Sunday, March 15, 2009

Adhere to Avoid Your Fear?

I was reading the program notes for Sequestered, and came across this mordant comment from Jeremy Menekseoglu:
To hell with nihilism, we're bokonists: Life is formed entirely of lies; but if we believe and adhere to these lies, we will live a happy life.
Here's Jeremy Menekseoglu, deep in character:

Bokokonism is a religion in Vonnegut's novel, Cat's Cradle, where adherents, for the sake of happiness, believe in things they know to be false.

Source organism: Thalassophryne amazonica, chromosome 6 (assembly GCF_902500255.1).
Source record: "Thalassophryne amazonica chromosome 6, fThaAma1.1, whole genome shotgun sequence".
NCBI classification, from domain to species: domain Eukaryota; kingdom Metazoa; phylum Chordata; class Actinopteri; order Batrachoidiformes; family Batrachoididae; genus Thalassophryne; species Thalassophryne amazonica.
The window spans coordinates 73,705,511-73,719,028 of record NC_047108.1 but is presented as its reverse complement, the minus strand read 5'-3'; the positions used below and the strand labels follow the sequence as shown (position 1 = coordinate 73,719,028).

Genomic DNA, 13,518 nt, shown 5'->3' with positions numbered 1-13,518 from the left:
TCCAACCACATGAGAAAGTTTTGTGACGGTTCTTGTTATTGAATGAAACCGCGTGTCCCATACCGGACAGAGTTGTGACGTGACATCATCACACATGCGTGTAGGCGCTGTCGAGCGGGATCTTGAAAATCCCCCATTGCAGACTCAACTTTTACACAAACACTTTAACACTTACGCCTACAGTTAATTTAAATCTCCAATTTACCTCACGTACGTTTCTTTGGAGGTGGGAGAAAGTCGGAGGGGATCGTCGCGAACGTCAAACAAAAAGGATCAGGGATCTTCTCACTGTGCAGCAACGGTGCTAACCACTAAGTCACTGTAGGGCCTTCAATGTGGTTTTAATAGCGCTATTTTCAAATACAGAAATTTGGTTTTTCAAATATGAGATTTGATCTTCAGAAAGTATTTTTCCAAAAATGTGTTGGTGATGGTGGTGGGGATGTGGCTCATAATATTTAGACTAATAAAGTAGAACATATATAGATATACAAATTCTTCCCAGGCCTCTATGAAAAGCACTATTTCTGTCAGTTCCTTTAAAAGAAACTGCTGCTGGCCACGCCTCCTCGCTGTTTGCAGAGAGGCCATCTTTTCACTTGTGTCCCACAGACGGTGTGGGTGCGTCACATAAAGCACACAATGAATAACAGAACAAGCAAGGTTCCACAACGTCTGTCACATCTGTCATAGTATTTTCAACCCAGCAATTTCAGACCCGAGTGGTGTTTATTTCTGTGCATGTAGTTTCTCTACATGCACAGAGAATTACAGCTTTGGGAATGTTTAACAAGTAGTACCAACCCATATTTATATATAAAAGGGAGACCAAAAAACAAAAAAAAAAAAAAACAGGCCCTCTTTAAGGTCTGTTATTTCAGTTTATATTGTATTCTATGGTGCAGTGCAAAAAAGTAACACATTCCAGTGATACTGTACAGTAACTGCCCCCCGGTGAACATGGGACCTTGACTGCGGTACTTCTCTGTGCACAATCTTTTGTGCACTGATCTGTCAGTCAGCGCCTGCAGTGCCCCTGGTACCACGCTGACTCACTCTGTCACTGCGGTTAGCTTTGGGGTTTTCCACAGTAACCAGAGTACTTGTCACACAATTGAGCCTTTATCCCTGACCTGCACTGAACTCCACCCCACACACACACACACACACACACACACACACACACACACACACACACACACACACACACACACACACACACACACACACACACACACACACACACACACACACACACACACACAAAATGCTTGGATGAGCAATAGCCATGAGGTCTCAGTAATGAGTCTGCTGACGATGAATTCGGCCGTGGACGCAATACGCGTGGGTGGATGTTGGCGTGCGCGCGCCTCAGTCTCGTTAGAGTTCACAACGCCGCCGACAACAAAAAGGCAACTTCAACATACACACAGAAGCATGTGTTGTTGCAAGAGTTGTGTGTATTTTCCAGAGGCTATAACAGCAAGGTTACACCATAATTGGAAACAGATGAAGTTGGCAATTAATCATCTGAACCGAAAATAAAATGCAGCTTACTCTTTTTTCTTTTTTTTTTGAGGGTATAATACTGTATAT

It reminds me of some neo-Freudians, who think you should embrace your own (false but adaptive) defenses.

Can this really work? Suppose someone told you: "I'm an alcoholic, but I'm in denial." Or: "I will die someday, but I don't acknowledge that fact." How would you react?

I do think there's a time and place for not dwelling on negative possibilities. When you're learning to walk the high-wire, you might want to keep your eyes straight ahead.

You keep your eyes straight ahead
precisely because you know you'll be dead
if you look down
and fall to the ground.

No comments: